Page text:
By Chris Parcellin | December 13, 2000

“Social Intercourse” is a movie about a typical group of those hard-to-avoid twentysomethings who think their personal problems are fascinating. Made in eight days for fifteen thousand dollars, the film is more a testament to Director S. Lee Taylor’s skill at pulling together a professional-looking low budget project than anything that’s remotely entertaining.
Our protagonist, Todd (played by writer/director Taylor), is a frizzy-haired nerd who’s still pining for the gal (Rosylin Simmons) who dumped him a year ago. When she announces her engagement to some other dude, Todd goes into whiney overdrive. So, his equally uninteresting friends invite him to a party to try and cheer him up — and possibly find another poor fool to date him.
At that party there’s a pack of h***y, post-high school jock/a******s hanging around in the kitchen spouting obnoxious dialogue. Their main purpose seems to be to let us know that there are even bigger douchebags than Todd around, and we should consider ourselves lucky that they didn’t pick someone even more annoying to make a film about.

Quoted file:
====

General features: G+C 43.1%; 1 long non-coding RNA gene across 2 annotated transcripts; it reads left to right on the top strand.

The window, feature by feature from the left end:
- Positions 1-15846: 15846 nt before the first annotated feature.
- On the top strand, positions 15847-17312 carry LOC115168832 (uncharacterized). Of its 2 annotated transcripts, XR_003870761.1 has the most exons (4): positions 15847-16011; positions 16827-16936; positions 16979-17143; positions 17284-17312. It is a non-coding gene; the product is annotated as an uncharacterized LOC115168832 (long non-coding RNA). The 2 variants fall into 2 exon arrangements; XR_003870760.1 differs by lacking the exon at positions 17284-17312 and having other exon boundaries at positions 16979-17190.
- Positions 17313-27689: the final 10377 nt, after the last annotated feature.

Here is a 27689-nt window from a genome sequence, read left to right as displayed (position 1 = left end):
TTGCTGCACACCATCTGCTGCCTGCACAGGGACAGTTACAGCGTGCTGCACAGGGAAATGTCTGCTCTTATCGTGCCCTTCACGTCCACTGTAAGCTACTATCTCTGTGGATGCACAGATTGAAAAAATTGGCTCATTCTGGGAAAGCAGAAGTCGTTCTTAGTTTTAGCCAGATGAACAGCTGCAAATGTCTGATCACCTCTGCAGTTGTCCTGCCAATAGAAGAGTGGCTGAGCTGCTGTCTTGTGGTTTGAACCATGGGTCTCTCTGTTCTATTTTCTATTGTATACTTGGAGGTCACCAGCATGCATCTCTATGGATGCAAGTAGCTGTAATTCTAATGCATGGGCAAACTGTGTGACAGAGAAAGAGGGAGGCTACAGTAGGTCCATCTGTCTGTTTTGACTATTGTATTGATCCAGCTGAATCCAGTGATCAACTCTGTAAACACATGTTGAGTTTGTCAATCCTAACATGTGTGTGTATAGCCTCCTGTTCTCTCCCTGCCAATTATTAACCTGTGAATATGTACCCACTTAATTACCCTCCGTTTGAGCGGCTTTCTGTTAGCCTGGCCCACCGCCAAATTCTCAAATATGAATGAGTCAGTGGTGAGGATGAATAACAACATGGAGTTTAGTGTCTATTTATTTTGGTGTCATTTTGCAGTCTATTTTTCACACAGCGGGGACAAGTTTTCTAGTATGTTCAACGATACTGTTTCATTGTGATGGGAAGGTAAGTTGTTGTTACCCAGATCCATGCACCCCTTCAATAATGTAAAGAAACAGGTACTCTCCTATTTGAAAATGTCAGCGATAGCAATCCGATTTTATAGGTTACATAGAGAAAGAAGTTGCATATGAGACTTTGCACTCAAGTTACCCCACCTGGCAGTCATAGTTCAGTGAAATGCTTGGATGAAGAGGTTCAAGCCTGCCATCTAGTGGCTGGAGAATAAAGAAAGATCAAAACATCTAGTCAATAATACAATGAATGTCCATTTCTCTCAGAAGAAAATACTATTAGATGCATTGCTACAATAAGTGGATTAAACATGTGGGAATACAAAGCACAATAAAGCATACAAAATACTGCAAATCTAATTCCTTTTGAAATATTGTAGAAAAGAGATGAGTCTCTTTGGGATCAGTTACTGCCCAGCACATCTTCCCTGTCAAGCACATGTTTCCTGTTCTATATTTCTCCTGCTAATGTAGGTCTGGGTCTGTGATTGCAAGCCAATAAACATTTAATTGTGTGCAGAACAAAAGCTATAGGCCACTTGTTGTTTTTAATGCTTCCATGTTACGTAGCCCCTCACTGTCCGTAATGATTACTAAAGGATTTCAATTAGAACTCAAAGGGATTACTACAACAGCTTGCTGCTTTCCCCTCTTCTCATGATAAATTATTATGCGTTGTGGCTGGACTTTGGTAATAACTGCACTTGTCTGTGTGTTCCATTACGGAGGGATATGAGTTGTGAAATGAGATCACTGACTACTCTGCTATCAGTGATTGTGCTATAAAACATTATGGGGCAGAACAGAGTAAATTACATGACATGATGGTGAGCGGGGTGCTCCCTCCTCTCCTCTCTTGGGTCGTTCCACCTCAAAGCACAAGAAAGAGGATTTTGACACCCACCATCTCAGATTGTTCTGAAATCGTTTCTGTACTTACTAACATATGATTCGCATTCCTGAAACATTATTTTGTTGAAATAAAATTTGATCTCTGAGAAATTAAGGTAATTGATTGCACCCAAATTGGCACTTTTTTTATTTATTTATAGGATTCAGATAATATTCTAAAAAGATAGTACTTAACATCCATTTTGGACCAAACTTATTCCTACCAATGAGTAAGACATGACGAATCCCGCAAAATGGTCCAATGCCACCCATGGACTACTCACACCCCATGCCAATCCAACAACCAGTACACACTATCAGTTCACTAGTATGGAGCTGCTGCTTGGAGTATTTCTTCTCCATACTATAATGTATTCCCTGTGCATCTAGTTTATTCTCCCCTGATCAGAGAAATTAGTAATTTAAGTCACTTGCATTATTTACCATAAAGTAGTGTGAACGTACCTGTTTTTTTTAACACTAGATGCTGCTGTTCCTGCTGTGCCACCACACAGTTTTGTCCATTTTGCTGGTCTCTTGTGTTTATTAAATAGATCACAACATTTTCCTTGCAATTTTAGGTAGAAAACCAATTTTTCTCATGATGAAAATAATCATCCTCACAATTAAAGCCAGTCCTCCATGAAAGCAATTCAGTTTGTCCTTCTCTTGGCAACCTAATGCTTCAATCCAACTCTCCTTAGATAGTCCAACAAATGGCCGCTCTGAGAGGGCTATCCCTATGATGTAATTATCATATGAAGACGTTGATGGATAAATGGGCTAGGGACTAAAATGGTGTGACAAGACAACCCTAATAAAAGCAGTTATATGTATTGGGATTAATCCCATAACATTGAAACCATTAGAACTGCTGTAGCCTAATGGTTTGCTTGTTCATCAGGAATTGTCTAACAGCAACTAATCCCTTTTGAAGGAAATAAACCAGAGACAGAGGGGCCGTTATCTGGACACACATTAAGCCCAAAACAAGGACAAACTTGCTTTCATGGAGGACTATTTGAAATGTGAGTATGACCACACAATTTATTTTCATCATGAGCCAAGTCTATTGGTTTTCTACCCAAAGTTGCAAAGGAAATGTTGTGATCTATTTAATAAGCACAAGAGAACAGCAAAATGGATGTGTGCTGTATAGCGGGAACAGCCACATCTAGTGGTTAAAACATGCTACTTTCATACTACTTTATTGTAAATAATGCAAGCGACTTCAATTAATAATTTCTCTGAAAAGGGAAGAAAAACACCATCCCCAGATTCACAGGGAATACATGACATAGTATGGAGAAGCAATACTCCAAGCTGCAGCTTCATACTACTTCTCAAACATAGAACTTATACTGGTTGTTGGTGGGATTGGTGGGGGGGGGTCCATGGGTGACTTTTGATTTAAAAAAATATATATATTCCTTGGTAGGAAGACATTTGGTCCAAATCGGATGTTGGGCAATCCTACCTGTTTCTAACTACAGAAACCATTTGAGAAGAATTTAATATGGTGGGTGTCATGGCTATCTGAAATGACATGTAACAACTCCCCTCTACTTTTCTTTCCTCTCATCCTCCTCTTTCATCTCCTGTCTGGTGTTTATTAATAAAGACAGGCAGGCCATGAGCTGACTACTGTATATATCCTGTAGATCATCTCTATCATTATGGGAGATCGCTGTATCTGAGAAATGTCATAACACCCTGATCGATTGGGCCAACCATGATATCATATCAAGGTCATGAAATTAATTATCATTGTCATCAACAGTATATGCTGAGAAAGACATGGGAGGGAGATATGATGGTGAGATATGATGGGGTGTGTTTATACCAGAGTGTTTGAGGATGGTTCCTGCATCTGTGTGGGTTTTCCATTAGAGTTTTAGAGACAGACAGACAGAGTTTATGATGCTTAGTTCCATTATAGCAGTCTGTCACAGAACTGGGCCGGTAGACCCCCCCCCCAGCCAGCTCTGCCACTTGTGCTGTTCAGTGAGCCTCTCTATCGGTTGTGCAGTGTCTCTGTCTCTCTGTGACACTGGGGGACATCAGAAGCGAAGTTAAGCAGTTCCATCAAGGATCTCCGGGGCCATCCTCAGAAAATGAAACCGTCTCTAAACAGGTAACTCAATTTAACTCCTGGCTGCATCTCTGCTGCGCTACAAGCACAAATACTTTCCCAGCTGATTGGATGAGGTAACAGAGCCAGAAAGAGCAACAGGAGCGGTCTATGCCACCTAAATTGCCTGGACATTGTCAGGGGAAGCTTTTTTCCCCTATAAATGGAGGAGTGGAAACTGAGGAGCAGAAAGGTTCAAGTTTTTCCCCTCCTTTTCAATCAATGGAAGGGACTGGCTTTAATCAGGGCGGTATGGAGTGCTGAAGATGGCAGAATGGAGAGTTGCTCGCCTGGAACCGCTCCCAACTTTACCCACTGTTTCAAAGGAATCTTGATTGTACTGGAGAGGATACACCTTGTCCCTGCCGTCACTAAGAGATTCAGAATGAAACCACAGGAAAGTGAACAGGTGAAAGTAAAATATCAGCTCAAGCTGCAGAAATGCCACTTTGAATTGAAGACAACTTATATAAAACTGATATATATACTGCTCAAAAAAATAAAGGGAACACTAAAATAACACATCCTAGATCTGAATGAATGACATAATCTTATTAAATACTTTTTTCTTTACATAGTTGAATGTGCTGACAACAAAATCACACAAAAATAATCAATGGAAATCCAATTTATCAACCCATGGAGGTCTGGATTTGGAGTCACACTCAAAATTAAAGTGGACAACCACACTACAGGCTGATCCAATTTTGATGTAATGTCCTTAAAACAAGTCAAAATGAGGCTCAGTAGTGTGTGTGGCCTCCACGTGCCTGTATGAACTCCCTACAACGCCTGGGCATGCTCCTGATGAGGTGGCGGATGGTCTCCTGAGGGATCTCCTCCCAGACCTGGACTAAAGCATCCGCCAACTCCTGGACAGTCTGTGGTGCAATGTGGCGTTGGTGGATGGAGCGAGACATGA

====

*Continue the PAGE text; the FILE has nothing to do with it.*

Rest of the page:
A lot of the actors are overwrought in their delivery of dialogue, as though yelling the lines will make them funnier. Again, we have to point the blame in the direction of filmmaker Taylor, who wouldn’t know subtlety if it was tied to a sledgehammer that was beating him over the head. So, it’s another fine example of a flick lacking good writing to make it work. Attitude is not enough.
The rest of the story? Todd mopes around the party some more. Some lesbians show up for a gratuitous, unexciting smooching scene. And, finally, Todd’s ex-girlfriend arrives with her new lay — and our boy makes a jackass of himself. Todd later apologizes to his former gal pal and things lurch to a close. So what?
A compelling story, funny jokes and talented actors were the missing ingredients in “Social Intercourse”, and without those, you haven’t got much.

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